"Our current self/world distinction, and its consequent parsing of all the world into discrete entities, has run the course of its usefulness as the dominant paradigm. Our individuation, as individuals and as a species separate from nature, is complete; in fact it is over-complete . . . To the extent that the separation is an illusion and that we too are part of nature, that illusion has unleashed a new force of nature that has transformed the planet." from an "Introduction" to Charles Eisenstein's, The Ascent of Humanity (11)
As Charles Eisenstein has articulated so eloquently in his Introduction to Sacred Economics however, "(h)umanity is only beginning to awaken to the true magnitude of the crisis on hand." Noting too that this "present convergence of crises-in money, energy, education, health, water, soil, climate, politics, the environment, and more-is a birth crisis, expelling us from the old world into a new", he points to the "spiritual dimension" of the heart as the channel by which we're "born into a new normal: a new kind of society, a new relationship to the earth, a new experience of being human."
"I dedicate all of my work to the more beautiful world our hearts tell us is possible. I say our 'hearts,' because our minds sometimes tell us it is not possible. Our minds doubt that things will ever be much different from what experience has taught us . . .
To this, those of us at Group Epignosis add a rousing 'Amen' as we in turn, embrace the emergence of a global network of practitioners like Trevor Malkinson at Beams and Struts who together, aspire to realizing the 'more beautiful world our hearts tell us is possible'.
1. McConnell, Brian. "White Paper on Initiating an Integral Economic Laboratory: Project Epignosis." (2012): Academia.edu, June 2012. Web. 14 June 2012.
2. Lessem, Ronnie and Alexander Schieffer. "Chapter 22 - Co-creating the Future." Integral Economics: Releasing the Economic Genius of Your Society. Ashgate Publishing (Farnham, Surrey, England: Gower, 2010). Web. 14 June 2012.
3. Bettencourt, Luis, Jose Lobo, Dirk Helbing, Christian Kuhnert, and Geoffrey West. "Growth,innovation, scaling, and the pace of life in cities." (2007): Proceedings of the National Academy of Sciences of the United States of America (PNAS). April 24, 2007, Vol. 104, no. 17. Web. 14 June. 2012.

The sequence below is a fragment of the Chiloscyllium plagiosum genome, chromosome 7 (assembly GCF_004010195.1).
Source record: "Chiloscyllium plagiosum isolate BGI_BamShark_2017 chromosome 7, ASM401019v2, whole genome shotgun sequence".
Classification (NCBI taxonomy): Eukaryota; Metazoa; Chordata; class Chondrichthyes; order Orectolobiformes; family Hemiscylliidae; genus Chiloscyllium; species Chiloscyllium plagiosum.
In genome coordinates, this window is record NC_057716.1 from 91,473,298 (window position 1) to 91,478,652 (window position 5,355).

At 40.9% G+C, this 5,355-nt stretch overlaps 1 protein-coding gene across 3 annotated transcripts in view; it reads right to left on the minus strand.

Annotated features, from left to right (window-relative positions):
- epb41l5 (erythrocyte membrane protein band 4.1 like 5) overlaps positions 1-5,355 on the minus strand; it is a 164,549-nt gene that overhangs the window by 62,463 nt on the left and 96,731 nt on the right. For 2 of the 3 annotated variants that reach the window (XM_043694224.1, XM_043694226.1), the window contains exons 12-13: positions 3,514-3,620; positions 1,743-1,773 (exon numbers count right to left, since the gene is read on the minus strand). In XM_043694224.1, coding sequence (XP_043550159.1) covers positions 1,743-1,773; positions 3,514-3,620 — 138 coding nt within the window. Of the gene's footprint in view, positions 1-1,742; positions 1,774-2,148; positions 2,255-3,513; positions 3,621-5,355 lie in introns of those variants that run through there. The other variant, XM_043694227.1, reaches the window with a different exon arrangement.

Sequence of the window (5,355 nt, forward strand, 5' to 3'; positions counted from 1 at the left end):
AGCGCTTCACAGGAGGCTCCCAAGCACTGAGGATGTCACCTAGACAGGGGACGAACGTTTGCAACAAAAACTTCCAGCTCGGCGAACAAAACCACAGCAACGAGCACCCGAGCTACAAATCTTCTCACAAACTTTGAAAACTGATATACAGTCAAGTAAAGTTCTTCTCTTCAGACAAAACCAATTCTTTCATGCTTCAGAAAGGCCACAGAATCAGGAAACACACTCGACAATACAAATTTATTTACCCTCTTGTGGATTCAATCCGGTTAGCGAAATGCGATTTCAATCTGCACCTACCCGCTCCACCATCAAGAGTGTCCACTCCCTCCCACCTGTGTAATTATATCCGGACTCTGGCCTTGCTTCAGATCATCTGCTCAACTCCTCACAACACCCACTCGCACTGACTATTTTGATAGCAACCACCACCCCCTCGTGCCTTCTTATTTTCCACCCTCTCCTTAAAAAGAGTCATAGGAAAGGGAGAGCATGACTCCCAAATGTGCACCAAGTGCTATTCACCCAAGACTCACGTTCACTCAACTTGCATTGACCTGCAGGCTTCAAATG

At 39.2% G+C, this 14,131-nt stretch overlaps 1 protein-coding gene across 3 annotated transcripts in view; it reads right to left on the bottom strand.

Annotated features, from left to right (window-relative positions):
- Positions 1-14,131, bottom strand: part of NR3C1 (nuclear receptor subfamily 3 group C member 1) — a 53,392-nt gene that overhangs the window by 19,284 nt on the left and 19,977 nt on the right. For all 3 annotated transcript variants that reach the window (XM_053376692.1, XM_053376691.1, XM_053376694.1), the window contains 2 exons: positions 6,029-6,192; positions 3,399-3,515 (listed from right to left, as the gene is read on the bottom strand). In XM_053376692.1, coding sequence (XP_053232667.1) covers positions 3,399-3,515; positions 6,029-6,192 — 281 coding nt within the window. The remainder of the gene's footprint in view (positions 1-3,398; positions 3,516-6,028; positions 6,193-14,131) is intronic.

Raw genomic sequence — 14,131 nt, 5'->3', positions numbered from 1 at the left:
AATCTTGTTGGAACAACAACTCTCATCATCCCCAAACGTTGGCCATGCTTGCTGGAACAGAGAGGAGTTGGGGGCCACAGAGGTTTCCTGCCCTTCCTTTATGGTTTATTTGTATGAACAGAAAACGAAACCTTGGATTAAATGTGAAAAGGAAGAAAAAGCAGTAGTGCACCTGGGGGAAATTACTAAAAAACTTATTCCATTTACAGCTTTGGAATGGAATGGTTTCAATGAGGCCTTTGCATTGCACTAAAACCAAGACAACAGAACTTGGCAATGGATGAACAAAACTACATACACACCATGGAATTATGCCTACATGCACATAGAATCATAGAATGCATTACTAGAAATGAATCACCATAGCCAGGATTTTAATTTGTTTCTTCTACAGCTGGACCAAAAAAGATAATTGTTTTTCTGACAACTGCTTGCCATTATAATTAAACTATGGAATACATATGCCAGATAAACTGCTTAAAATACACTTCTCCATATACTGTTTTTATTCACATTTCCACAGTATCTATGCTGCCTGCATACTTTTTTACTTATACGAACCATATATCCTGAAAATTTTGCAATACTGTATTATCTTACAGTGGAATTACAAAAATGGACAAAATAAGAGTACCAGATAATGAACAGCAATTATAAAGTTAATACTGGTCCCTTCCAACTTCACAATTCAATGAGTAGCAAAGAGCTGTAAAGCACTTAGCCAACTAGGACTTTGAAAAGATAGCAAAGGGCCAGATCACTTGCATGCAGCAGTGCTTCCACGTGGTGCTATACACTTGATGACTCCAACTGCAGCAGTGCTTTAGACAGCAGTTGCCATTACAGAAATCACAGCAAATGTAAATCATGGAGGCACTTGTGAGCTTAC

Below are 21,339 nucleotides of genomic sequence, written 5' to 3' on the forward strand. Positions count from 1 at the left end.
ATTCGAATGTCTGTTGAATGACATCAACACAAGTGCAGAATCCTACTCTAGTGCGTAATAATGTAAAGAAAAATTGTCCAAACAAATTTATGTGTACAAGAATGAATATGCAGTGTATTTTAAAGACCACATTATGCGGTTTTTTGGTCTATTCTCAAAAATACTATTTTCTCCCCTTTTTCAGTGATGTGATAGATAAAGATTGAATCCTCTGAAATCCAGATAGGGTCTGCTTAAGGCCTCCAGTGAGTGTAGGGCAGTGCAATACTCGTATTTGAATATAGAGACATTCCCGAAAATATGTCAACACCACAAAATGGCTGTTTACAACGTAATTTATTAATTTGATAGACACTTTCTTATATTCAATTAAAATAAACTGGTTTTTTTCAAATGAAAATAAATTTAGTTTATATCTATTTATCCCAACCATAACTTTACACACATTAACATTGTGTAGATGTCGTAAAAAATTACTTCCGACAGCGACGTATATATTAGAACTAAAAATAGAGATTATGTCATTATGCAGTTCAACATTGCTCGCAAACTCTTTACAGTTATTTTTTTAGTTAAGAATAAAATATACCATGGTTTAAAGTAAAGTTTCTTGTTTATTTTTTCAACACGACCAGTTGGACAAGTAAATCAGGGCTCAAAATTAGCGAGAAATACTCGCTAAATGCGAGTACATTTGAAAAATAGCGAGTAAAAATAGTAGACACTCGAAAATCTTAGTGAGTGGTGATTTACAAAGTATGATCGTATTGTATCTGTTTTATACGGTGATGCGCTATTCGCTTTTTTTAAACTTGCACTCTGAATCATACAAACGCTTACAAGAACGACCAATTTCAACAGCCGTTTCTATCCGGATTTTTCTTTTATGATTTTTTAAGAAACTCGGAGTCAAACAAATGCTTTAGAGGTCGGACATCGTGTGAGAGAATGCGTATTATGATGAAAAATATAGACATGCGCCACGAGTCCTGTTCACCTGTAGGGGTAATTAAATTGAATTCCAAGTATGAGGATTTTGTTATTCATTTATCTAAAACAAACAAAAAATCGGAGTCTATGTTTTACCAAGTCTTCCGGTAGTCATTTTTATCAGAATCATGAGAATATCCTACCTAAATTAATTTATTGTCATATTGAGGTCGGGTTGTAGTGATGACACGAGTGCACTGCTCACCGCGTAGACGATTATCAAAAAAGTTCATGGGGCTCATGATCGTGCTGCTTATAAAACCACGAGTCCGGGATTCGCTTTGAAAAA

4. Lietaer, Bernard, et al. "Is Our Monetary Structure a Systemic Cause for Financial Instability? -Evidence and Remedies from Nature." (2010): Journal of Futures Studies, Vol. 14, #3, April 2010. Web. 16 June. 2012
5. Wilber, Ken. The Marriage of Sense and Soul: Integrating Science and Religion. New York: Random House. 1998. Print.
6. United Nations. General Assembly. Happiness: towards a holistic approach to development. GA/11116 - A/65/PV. 109. July 19, 2011. Web. 16 June. 2012.
7 . Wikipedia contributors. "Happiness economics." Wikipedia, The Free Encyclopedia . Wikipedia, The Free Encyclopedia, May 23, 2012. Web. 18 June. 2012.
8 . Helliwell, John, Richard Layard, and Jeffrey Sachs, ed. World Happiness Report. The Earth Institute, Columbia University. April 2, 2012. Web. 18 June. 2012 .
9. Lessem Ronnie and Alexander Schieffer. "Chapter 22 - Co-creating the Future." Integral Economics: Releasing the Economic Genius of Your Society. Ashgate Publishing (Farnham, Surrey, England: Gower, 2010). Web. 19 June. 2012.
10. Lessem Ronnie and Alexander Schieffer. "Chapter 2 - The Four Fundamentals of Transformation Management." Transformation Management: Toward the Integral Enterprise. Ashgate Publishing (Farnham, Surrey, England: Gower, 2009). Web. 19 June. 2012.
11. Eisenstein, Charles. "Introduction." The Ascent of Humanity. Panenthea Press (Harrisburg, PA, 2007). Web. 21 June. 2012.
12. Eisenstein, Charles. "Introduction." Sacred Economics: Money, Gift, and Society in the Age of Transition. North Atlantic Books - Evolver Editions. Web. 21 June. 2012.